Little Animal by Shamshad Abdullaev, translated by Alex Cigale


September, the white-washed paws of the pups, wrinkled, gravelly.
The soft smoke of the trampled foliage doesn’t lie down but is as
a presence in the alleyway covered
with the rude words of boys and soot.
The wind has apparently found us out behind the bakhcha*
Where the little playful animal licked the grass and joined in
The lassitude of the foot path.
The beastie – after a moment – was caught in a leg trap in that second
the burdock blanketed his squeal and his surprise. We ran over.
The whole periphery was concentrated in his slanted, pinkish eyes.
And having sensed us
he yelped – it seemed
that it was our proximity that pierced his back. Soon
his flesh froze in accord with the logs at our feet.
Not we but the event came to possess him transformed for us
Into an indestructible warm volume – the complacence
of the involution of a den, and the autumn evening.

*bakhcha or bakhchi: raised plot of land away from home for growing melons, etc.

Shamshad Abdullaev (b. 1957) is the leading poet of the so-called “Fergana School”. Abdullaev has been awarded the Andrei Bely Prize for his poetry (1994), the annual prize of the journal Znamia for his prose writings (1998), and the Russian Prize of the Boris Yeltsin Center (2006; also short-listed in 2014). In the fall of 2015, he was awarded a residency at the American Academy in Rome by the Joseph Brodsky Memorial Fellowship Fund. Also in 2015, he participated in a Russian Poetry in Translation reading at Columbia University’s The Heyman Center for the Humanities. Translations of his other poems by Alex Cigale have appeared in Atlanta Review, Literary Imagination, The Manhattan Review, Modern Poetry in Translation, Plume, The St. Petersburg Review, TriQuarterly, Words Without Borders, and World Literature Today.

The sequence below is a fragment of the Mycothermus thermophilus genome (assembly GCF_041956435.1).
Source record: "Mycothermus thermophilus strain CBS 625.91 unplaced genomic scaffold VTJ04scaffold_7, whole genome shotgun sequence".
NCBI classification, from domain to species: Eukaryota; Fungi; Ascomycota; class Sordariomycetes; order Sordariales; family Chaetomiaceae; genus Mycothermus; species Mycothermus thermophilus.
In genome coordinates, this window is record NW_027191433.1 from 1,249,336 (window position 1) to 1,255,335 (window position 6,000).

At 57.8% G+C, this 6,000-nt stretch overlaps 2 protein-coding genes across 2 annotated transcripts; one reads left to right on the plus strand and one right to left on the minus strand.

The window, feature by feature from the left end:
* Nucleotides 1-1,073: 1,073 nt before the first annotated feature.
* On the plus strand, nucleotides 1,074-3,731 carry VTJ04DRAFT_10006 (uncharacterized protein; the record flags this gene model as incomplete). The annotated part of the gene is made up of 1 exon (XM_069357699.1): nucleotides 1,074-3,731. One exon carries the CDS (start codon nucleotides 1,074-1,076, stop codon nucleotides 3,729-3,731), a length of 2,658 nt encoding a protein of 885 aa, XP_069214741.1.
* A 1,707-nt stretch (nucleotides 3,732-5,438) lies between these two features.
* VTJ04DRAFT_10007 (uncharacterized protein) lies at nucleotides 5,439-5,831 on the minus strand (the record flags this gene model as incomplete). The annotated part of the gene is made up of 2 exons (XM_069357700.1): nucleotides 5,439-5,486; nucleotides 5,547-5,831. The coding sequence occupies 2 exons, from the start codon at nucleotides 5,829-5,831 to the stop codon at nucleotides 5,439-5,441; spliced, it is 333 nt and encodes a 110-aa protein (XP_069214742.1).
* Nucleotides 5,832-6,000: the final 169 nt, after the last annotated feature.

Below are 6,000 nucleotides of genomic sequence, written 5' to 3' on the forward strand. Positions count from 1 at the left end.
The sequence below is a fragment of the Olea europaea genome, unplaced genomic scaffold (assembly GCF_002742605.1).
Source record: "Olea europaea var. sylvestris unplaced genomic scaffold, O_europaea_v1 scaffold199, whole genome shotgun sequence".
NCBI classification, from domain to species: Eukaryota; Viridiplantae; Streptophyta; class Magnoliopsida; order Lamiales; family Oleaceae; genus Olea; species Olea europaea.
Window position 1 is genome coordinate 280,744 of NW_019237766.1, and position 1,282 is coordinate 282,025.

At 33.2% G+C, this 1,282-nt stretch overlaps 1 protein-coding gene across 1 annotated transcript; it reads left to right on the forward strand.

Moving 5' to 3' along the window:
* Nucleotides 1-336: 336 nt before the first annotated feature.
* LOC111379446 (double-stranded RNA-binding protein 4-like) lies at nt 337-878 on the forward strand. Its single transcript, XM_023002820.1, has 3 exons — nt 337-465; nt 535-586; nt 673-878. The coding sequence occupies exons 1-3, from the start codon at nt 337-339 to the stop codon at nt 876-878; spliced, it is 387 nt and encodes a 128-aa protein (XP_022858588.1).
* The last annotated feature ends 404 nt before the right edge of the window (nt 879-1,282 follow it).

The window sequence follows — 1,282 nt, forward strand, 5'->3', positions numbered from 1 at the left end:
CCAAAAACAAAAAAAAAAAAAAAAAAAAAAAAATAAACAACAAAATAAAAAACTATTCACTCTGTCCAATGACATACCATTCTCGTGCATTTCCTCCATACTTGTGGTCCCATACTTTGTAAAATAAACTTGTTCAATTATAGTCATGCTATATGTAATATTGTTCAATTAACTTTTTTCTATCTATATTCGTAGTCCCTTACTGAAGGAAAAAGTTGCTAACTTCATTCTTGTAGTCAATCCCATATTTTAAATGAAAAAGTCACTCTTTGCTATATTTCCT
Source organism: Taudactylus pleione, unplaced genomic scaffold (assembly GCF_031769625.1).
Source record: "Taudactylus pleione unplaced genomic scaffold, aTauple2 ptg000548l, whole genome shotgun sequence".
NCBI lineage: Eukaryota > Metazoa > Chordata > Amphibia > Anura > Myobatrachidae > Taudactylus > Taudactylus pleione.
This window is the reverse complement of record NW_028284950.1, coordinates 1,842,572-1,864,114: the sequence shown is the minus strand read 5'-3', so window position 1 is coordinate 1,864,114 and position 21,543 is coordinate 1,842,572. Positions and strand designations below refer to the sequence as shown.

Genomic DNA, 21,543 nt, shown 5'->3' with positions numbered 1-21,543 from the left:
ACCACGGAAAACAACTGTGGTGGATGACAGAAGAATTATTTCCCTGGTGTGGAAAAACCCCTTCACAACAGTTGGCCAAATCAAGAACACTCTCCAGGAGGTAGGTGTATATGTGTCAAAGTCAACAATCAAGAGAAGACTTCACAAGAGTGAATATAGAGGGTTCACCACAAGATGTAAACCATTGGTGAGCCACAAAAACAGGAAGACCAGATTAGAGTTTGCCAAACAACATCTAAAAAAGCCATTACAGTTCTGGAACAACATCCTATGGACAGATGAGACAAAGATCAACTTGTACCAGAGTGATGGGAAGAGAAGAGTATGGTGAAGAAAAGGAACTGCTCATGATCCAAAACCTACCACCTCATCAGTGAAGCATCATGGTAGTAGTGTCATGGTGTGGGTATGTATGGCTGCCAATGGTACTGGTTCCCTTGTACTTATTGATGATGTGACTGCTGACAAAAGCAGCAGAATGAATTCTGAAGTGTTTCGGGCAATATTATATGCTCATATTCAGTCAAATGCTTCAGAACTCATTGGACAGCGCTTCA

Alex Cigale’s own poems in English appear in Colorado Review, The Common Online, and The Literary Review, and his translations of classic and contemporary Russian poetry in Harvard Review Online, Kenyon Review Online, Modern Poetry in Translation, New England Review, PEN America, Plume, TriQuarterly, The Hopkins Review, Two Lines, Words Without Borders, and World Literature in Translation. In 2015, he was awarded an NEA Fellowship in Literary Translation for his work on the poet of the St. Petersburg philological school, Mikhail Eremin, and guest edited the Spring 2015 Russia Issue of the Atlanta Review, writing about it for one week in Best American Poetry. His first full book, Russian Absurd: Daniil Kharms, Selected Writings came out in the Northwestern University Press World Classics series in 2017. He has previously contributed translations of Alexander Ulanov and Gennady Katsov to issues 4 and 7 of Tupelo Quarterly.